I know! I have been getting emails asking for my food log, I promised to post my weekly food logs very soon, I have been busy driving cross-country and while driving cross country healthy food options are few and far between, I did manage to eat Primal-ly. I will get to the food log soon, I promise, but now I would like to talk about what makes a triathlete.
My definition of a triathlete – somebody that has trained for a race, started that race with every intention of doing their best, completed the race, and then signed up for the next race. If you have done that, congratulations you are a triathlete regardless of the distance of the race!
I bring up “distance” of the race for a specific reason. It is no secret that I prefer Sprint and Olympic distances, while I plan on doing a 70.3 this year, unless I have some magical experience, I believe my love will always be with the shorter distances. Does that make me less of a triathlete? Well according to some it does! It is funny when I meet an “Ironman” and they find out I am a triathlete, their face lights up and they ask what have you done? And when I say, I do Sprints and Olympics, they give me a look like, Oh I am sorry. Well I would like to address these “tri snobs” that think longer is better and unless you do an Ironman you are not a real triathlete. I do 10 – 15 races a year while these “snobs” may do only one, who is more of a triathlete? The argument of who is more of a triathlete is really crazy and stupid if you ask me, it is really like comparing apples to oranges. Let me give you an example.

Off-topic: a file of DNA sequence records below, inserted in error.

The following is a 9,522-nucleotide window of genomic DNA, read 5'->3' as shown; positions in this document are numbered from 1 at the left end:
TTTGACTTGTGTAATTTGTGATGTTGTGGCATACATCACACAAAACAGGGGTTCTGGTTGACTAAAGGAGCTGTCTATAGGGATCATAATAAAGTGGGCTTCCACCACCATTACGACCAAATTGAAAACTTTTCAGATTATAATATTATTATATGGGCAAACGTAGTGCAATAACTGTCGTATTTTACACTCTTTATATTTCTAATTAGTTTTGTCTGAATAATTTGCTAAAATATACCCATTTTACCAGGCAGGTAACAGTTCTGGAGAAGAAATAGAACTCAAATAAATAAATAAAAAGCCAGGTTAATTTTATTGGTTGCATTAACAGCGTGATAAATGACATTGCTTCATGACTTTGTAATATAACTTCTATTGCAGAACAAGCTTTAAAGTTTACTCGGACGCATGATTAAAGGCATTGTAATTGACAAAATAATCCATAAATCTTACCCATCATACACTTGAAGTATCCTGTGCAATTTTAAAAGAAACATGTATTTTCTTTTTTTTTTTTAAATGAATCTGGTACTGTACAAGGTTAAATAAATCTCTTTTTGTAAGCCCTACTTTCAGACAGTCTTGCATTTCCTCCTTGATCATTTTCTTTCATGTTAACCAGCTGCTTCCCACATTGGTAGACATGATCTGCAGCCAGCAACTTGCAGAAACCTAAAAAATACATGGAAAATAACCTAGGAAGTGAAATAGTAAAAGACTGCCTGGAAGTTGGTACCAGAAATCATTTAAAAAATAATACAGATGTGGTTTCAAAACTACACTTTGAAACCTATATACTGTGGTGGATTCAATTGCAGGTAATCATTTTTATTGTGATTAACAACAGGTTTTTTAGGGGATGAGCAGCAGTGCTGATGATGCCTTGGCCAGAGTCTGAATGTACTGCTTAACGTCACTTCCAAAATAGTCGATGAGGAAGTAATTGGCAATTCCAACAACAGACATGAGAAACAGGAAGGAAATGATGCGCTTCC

Who is a better runner? The gold medalist in the 100-meter dash or the gold medalist marathoner? They are both runners and great at what they do, but their is no real way to decide if one is more of a runner than the other. Some might try and argue that anybody can run a 100-meters but not everybody can run a marathon. This is a horrible argument for two reasons: First, I would say just about anybody can complete a marathon, in fact it happens all the time, a couple of ladies from your office will sign up for a marathon as a new years resolution, train a couple of times a week, run the first 8 miles, walk the rest and then pat each other on the back for having accomplished a marathon. Second, it is about time, not finishing! Sure the marathoner can run a 100-meters but I guarantee he can’t run faster than the sprinter and vice versa.
The sprinter and marathoner have competently different body types and training methods but at the end of the day they are runners! This is how I feel about triathlon. So whether it is a Sprint distance or Ironman we are all triathletes we just compete in different events. Lastly, if you are one of these “tri snobs” I challenge you “take a day off” (I love this argument, this is why “tri snobs” never race shorter races because they need to get some “distance in” and can’t be bothered with a short race) and do a sprint race, you might even have fun!